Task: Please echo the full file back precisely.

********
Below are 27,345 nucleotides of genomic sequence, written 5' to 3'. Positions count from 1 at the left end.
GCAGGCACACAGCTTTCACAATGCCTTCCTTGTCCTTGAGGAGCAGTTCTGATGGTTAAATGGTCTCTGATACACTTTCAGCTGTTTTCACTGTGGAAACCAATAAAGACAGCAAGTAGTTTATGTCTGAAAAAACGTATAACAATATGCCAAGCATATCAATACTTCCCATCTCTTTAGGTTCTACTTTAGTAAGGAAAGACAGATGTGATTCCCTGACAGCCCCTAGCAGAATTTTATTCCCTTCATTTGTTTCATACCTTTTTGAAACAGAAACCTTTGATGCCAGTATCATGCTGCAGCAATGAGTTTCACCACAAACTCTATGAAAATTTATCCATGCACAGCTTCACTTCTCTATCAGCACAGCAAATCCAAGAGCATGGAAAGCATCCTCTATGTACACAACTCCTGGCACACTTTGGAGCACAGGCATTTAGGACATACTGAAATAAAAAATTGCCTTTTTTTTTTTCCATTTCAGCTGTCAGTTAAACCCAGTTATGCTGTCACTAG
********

Below are 27,345 nucleotides of genomic sequence, written 5' to 3'. Positions count from 1 at the left end.
GCAGGCACACAGCTTTCACAATGCCTTCCTTGTCCTTGAGGAGCAGTTCTGATGGTTAAATGGTCTCTGATACACTTTCAGCTGTTTTCACTGTGGAAACCAATAAAGACAGCAAGTAGTTTATGTCTGAAAAAACGTATAACAATATGCCAAGCATATCAATACTTCCCATCTCTTTAGGTTCTACTTTAGTAAGGAAAGACAGATGTGATTCCCTGACAGCCCCTAGCAGAATTTTATTCCCTTCATTTGTTTCATACCTTTTTGAAACAGAAACCTTTGATGCCAGTATCATGCTGCAGCAATGAGTTTCACCACAAACTCTATGAAAATTTATCCATGCACAGCTTCACTTCTCTATCAGCACAGCAAATCCAAGAGCATGGAAAGCATCCTCTATGTACACAACTCCTGGCACACTTTGGAGCACAGGCATTTAGGACATACTGAAATAAAAAATTGCCTTTTTTTTTTTCCATTTCAGCTGTCAGTTAAACCCAGTTATGCTGTCACTAG